Page 3285 - Week 09 - Tuesday, 18 August 2009
fight for the international crown. That has brought them to an elite level, competing against 40,000 students and 12,000 teams from 34 countries from around the world.
I think it is a great opportunity for local students to really think about their careers but also to think about how they can think outside the square in their schoolwork. The F1 in schools competition gives students an opportunity to apply their classroom knowledge to practical situations while enhancing their skills in engineering, science, marketing and project management through collaboration with experienced professionals and relevant industries. In all of this, while they are having fun, they also learn what teamwork really does mean—time management, organisation and, probably most of all, patience.
I have been out to Wanniassa to see these students in action and to see the vehicle that we are hoping will take out first prize in the international competition. It is very smart to see these kids in front of a computer, working up a design of a vehicle using software on a computer, then pulling that to a milling machine and turning it into this snazzy little vehicle. They paint it, decal it and throw it down a 20-metre track doing in excess of 80 kilometres an hour.
I actually have all faith that this year they will bring home first place. They are in London. If they do win, the winner will be visiting Buckingham Palace. I am sure the folk in Wanniassa are a little bit excited about that. I just wanted to share with you some of the wonderful activity that your young folk in Brindabella are up to. I wish them all the best.
Education—student union fees
MR COE (Ginninderra) (6.16): Earlier this year I spoke in the Assembly about the Rudd government’s plan to introduce compulsory student union fees. The Rudd government broke an election promise and proposed that universities could set a compulsory fee up to $250 to be indexed annually for the provision of so-called student services.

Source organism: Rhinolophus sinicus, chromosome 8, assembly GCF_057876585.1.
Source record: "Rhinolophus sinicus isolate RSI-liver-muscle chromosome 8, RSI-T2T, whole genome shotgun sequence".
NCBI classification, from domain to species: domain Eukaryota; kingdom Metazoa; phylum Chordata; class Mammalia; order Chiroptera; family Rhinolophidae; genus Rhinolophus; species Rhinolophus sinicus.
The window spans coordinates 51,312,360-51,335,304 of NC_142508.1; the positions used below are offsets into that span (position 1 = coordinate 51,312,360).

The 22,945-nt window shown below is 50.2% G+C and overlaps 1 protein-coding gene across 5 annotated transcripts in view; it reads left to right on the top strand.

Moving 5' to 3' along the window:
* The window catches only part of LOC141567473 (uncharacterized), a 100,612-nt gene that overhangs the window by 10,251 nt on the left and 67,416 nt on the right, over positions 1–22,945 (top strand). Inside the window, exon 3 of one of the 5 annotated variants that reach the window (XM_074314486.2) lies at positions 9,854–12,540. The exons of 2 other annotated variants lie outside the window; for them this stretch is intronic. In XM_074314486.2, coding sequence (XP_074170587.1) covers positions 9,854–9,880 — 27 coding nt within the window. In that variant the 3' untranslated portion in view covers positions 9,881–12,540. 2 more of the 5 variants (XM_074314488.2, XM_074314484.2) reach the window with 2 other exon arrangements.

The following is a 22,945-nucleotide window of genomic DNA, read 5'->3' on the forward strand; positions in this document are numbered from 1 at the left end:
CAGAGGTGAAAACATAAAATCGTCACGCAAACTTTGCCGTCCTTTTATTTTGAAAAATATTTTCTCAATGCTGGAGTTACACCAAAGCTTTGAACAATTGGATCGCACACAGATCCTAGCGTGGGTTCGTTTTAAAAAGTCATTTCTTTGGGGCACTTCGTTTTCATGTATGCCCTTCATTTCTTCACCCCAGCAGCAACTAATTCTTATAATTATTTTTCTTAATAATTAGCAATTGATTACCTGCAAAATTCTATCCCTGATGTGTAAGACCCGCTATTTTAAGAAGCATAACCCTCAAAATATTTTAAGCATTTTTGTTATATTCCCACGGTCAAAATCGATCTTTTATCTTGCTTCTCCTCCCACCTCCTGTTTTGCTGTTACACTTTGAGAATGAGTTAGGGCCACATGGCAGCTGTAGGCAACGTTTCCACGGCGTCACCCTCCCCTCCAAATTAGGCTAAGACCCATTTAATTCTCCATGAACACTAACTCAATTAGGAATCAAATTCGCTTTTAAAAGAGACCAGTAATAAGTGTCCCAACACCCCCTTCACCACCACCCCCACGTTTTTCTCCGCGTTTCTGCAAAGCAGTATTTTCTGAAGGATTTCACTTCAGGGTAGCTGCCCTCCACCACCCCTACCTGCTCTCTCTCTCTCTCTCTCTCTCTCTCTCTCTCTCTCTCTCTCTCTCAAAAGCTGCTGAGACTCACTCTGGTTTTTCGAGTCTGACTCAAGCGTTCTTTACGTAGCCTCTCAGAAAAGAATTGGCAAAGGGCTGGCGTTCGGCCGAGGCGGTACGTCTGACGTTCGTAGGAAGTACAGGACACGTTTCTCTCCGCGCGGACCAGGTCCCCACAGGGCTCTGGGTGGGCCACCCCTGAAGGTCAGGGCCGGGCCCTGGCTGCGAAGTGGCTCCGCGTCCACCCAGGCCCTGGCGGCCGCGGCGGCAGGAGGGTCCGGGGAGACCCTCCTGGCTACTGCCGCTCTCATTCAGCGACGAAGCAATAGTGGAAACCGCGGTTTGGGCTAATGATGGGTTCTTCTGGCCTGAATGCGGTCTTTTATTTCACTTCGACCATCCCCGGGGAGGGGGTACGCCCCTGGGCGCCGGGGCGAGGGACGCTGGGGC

Compulsory student fees were abolished by the Howard government in 2005. I was very pleased to learn that a few hours ago, the Senate voted down the Rudd government’s Student Fees and Amenities bill. Today the Senate voted for common sense, for freedom of choice and for the welfare of tertiary students. It means that students are able to decide how to spend their limited money on what goods and services they want and need. It is a vote of confidence in students’ ability to make decisions.
The Senate voted against a thinly veiled attempt to reintroduce funding to unresponsive student organisations that use student money to fund their political careers. The Senate voted against a ridiculous and paternalistic scheme that is blind to the needs of students. Far from helping the poorer students, it actually penalises them the most because it is a regressive tax. It does not matter if students cannot afford the charge, use the services or not or do not subscribe to the same political views. It is a tax.